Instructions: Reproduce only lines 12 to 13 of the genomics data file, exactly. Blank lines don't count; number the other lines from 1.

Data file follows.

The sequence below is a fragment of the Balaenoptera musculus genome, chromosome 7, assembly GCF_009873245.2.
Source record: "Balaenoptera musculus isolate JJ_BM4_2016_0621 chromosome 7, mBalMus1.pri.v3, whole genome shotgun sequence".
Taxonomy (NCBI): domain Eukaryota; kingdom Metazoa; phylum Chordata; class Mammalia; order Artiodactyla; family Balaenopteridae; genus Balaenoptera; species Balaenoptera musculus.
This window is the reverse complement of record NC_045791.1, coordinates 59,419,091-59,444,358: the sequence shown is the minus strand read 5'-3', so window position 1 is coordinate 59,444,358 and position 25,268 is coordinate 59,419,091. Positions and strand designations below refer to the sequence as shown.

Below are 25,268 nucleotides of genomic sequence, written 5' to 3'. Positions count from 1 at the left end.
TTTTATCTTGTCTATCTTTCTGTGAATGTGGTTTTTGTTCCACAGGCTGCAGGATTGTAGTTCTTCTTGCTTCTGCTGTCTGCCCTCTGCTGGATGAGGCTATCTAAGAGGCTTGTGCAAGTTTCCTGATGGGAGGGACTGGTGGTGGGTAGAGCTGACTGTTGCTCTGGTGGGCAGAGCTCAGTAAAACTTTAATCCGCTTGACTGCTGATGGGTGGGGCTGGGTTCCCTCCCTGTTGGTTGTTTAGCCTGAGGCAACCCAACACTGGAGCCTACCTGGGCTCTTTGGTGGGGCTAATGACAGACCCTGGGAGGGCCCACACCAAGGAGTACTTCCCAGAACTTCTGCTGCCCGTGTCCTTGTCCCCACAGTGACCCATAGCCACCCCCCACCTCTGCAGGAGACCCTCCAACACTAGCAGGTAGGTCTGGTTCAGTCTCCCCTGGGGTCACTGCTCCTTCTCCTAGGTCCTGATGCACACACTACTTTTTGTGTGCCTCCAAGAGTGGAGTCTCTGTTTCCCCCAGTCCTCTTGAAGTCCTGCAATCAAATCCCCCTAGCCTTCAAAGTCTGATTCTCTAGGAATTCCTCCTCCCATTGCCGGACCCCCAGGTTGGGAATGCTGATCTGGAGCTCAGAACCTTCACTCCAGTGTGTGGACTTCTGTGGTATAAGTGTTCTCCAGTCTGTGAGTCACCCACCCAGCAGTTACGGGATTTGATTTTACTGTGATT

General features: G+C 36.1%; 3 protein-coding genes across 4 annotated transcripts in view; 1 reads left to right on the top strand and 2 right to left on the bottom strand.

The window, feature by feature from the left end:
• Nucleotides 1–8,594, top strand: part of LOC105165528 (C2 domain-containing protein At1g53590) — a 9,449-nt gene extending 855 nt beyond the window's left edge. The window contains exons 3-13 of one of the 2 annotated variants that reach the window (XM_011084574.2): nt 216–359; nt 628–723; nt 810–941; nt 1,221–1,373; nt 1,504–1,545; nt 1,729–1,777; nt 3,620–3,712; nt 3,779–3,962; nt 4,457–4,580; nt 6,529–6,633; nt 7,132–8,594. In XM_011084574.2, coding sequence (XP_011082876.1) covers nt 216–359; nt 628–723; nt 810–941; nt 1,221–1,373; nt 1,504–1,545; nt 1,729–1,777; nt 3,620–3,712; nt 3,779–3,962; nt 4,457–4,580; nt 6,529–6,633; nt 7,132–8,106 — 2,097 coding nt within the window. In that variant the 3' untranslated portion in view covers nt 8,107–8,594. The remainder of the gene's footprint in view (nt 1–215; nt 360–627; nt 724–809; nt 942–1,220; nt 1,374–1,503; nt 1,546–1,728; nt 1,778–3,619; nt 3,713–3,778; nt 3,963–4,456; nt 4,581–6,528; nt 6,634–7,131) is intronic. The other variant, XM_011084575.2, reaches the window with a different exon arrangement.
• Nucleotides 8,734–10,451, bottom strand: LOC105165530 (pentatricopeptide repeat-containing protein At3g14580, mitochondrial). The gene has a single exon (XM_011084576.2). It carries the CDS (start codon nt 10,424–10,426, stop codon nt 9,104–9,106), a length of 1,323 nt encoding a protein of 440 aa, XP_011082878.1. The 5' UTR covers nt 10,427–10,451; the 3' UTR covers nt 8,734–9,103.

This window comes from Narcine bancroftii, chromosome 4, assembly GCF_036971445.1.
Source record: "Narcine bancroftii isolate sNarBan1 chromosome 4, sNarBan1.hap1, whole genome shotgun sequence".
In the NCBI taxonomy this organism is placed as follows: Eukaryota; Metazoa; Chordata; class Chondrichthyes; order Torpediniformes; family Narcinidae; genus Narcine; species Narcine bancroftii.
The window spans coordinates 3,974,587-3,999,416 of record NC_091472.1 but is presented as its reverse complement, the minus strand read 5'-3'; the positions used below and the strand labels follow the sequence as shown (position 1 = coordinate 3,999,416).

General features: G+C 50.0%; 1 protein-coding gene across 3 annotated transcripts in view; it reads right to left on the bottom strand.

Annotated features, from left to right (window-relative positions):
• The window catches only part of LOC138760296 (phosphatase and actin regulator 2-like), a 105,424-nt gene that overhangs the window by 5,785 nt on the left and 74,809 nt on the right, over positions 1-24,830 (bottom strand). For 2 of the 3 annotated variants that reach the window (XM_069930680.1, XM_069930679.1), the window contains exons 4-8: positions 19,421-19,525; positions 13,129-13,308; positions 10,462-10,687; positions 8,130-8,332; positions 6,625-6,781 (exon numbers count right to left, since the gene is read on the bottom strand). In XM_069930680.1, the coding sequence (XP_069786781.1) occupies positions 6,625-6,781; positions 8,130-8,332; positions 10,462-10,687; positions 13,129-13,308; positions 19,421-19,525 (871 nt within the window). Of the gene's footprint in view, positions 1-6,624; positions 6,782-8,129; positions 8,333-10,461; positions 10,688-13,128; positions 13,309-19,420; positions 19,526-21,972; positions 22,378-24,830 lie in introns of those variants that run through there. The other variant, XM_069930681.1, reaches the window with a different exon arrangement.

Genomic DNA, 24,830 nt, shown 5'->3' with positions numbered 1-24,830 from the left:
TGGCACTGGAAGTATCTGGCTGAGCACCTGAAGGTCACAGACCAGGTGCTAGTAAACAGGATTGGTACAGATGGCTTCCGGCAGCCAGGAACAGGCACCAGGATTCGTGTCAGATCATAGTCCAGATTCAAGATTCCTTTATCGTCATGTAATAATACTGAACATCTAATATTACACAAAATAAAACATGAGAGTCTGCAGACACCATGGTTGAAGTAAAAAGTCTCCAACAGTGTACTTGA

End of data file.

Source record: "Narcine bancroftii isolate sNarBan1 chromosome 4, sNarBan1.hap1, whole genome shotgun sequence".
In the NCBI taxonomy this organism is placed as follows: Eukaryota; Metazoa; Chordata; class Chondrichthyes; order Torpediniformes; family Narcinidae; genus Narcine; species Narcine bancroftii.